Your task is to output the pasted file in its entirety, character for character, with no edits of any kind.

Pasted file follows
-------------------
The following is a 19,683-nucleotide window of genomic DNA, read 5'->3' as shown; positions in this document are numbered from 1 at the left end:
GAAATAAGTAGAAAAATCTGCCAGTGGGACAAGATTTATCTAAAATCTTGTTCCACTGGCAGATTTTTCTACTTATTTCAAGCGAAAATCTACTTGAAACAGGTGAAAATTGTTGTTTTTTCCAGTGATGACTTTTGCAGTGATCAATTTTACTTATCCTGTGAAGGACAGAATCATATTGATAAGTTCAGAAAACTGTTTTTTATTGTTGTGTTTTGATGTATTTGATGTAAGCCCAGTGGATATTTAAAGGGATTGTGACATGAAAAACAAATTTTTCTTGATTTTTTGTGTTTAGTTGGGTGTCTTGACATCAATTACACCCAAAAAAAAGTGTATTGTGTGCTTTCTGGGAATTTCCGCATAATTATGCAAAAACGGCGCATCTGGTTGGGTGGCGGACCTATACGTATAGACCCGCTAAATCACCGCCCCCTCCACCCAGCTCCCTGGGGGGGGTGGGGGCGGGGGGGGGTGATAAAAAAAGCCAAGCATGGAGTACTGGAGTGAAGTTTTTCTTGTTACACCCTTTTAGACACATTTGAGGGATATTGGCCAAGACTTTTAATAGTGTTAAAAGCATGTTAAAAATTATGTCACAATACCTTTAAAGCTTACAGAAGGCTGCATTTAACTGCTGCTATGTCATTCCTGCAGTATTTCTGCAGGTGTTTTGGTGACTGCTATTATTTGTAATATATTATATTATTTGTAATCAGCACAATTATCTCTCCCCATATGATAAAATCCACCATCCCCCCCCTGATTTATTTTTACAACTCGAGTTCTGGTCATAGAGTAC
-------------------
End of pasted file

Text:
The following is a 19,683-nucleotide window of genomic DNA, read 5'->3' as shown; positions in this document are numbered from 1 at the left end:
GAAATAAGTAGAAAAATCTGCCAGTGGGACAAGATTTATCTAAAATCTTGTTCCACTGGCAGATTTTTCTACTTATTTCAAGCGAAAATCTACTTGAAACAGGTGAAAATTGTTGTTTTTTCCAGTGATGACTTTTGCAGTGATCAATTTTACTTATCCTGTGAAGGACAGAATCATATTGATAAGTTCAGAAAACTGTTTTTTATTGTTGTGTTTTGATGTATTTGATGTAAGCCCAGTGGATATTTAAAGGGATTGTGACATGAAAAACAAATTTTTCTTGATTTTTTGTGTTTAGTTGGGTGTCTTGACATCAATTACACCCAAAAAAAAGTGTATTGTGTGCTTTCTGGGAATTTCCGCATAATTATGCAAAAACGGCGCATCTGGTTGGGTGGCGGACCTATACGTATAGACCCGCTAAATCACCGCCCCCTCCACCCAGCTCCCTGGGGGGGGTGGGGGCGGGGGGGGGTGATAAAAAAAGCCAAGCATGGAGTACTGGAGTGAAGTTTTTCTTGTTACACCCTTTTAGACACATTTGAGGGATATTGGCCAAGACTTTTAATAGTGTTAAAAGCATGTTAAAAATTATGTCACAATACCTTTAAAGCTTACAGAAGGCTGCATTTAACTGCTGCTATGTCATTCCTGCAGTATTTCTGCAGGTGTTTTGGTGACTGCTATTATTTGTAATATATTATATTATTTGTAATCAGCACAATTATCTCTCCCCATATGATAAAATCCACCATCCCCCCCCTGATTTATTTTTACAACTCGAGTTCTGGTCATAGAGTAC